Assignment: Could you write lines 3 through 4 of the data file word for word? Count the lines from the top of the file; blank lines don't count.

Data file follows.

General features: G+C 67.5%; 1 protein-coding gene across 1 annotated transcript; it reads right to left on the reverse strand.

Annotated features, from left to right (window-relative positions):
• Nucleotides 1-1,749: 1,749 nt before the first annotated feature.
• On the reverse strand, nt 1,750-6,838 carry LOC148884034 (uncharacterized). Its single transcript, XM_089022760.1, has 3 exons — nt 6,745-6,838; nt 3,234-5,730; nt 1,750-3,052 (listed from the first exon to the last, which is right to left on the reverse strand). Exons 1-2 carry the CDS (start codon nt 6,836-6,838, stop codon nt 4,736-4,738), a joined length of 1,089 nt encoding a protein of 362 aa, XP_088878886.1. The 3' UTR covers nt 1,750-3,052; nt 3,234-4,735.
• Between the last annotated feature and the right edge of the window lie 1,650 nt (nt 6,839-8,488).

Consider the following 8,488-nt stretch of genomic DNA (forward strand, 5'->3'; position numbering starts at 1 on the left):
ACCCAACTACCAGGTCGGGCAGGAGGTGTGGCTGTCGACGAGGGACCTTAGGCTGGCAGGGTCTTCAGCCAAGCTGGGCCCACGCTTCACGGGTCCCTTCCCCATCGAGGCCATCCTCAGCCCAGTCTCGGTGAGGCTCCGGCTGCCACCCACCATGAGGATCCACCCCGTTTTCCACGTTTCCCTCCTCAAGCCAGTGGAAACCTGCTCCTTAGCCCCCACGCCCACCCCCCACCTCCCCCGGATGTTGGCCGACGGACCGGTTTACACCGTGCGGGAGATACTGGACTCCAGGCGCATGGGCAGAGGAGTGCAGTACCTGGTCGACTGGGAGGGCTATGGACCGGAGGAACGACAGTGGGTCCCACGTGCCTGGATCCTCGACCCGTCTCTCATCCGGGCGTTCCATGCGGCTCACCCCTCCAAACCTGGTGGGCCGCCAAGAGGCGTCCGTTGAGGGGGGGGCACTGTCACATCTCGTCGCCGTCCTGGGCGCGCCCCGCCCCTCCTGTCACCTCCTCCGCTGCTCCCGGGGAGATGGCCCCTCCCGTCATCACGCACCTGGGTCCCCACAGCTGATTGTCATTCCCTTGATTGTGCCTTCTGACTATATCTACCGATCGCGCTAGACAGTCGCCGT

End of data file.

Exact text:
• Nucleotides 1-1,749: 1,749 nt before the first annotated feature.
• On the reverse strand, nt 1,750-6,838 carry LOC148884034 (uncharacterized). Its single transcript, XM_089022760.1, has 3 exons — nt 6,745-6,838; nt 3,234-5,730; nt 1,750-3,052 (listed from the first exon to the last, which is right to left on the reverse strand). Exons 1-2 carry the CDS (start codon nt 6,836-6,838, stop codon nt 4,736-4,738), a joined length of 1,089 nt encoding a protein of 362 aa, XP_088878886.1. The 3' UTR covers nt 1,750-3,052; nt 3,234-4,735.